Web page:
The ‘leaders’ in the 40% plus tax receiver countries Need the taxes (suck money out of wealth) from the carbon dioxide tax ‘environmental policy’ to maintain the illusion of social success for 40% plus of the voters.
This has nothing to do with climate, science, temperature or polar bears; only power and illusion.
Europe is doomed, the US is close but I think Australia may be closer.

johanna

Snake Oil Baron says:
January 29, 2012 at 3:22 pm
I agree with just about everything said here with the qualification that services can produce wealth just as making things can. A company that performs accounting services for another business less expensively than they could in house lets the non-accounting company keep more of what wealth they generate. Keeping wealth from being destroyed by inefficiencies is, indirectly, wealth creation. It’s just that government services, much like soviet manufacturing, destroy most/all/more wealth that they create–when they create any at all.
The wealth of created things is made more valuable by the hoteliers, hairdressers and horse racers who don’t make things but make wealth more worth having while even while employing large numbers of people. It is unfair to target those who accumulate resources, make physical objects and generate material wealth, but it’s unfair to target anyone who is productive–whether they manufacture, mine, or produce services.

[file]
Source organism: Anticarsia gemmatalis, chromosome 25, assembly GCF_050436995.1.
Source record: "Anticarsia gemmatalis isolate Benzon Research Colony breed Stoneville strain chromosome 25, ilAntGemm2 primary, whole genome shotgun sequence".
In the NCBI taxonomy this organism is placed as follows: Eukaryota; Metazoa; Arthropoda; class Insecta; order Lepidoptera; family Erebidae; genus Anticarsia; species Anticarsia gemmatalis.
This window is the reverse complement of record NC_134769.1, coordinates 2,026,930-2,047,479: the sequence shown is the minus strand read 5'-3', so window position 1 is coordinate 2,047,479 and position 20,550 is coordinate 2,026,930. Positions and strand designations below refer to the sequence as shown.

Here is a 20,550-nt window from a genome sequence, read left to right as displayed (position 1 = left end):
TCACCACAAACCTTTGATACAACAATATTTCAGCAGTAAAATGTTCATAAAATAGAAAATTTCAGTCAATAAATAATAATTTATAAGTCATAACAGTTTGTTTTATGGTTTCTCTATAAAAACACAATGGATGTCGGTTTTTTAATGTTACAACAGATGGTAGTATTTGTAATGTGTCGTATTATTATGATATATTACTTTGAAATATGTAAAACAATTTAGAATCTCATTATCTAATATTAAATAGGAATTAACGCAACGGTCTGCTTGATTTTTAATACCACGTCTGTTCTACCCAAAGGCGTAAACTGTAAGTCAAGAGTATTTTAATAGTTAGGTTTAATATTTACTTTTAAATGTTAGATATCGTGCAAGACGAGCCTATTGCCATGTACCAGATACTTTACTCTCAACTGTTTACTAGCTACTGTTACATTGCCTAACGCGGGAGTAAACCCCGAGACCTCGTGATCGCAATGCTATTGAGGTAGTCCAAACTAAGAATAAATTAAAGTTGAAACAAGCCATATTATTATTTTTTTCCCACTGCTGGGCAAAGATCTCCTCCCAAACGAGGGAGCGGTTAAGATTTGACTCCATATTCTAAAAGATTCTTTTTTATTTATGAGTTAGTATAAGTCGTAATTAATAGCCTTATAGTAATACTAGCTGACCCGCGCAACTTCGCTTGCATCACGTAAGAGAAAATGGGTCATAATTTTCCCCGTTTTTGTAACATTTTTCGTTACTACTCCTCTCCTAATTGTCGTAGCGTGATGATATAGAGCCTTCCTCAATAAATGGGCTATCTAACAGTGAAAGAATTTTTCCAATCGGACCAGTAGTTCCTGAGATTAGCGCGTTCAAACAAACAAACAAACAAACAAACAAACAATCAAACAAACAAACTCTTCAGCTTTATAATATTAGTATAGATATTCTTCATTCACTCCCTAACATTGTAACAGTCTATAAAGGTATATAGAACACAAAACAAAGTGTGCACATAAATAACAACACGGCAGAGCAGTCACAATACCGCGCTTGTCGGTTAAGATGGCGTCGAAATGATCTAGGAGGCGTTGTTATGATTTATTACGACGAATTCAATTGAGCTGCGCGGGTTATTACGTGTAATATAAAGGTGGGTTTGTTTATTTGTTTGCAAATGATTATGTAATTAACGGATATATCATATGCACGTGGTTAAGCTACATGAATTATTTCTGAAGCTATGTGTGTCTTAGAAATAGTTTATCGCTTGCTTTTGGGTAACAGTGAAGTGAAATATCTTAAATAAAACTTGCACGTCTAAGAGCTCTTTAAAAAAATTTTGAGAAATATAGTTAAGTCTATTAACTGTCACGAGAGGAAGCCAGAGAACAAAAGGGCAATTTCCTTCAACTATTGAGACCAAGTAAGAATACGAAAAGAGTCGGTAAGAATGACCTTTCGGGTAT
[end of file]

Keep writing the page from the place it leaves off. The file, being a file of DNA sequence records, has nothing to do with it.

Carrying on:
——————————————————————————-
Of course you are right, and the richest economies have a preponderance of ‘tertiary’ industries, while the poorest have mainly ‘primary’ industries.
But every economy is different, and has unique advantages and disadvantages. In Australia we have a vast landmass inhabited by 22 million reasonably well educated people and stable government. Mining, which needs relatively few (but highly skilled) workers to produce a lot of wealth, and exports, is a perfect fit for Australia, and without it we would be more like South Korea than the US. Agribusiness is another winner. Yet these are the kinds of industries that will disproportionately bear the burden of increased energy costs thanks to the carbon tax and lunatic subsidised green energy schemes.

thingadonta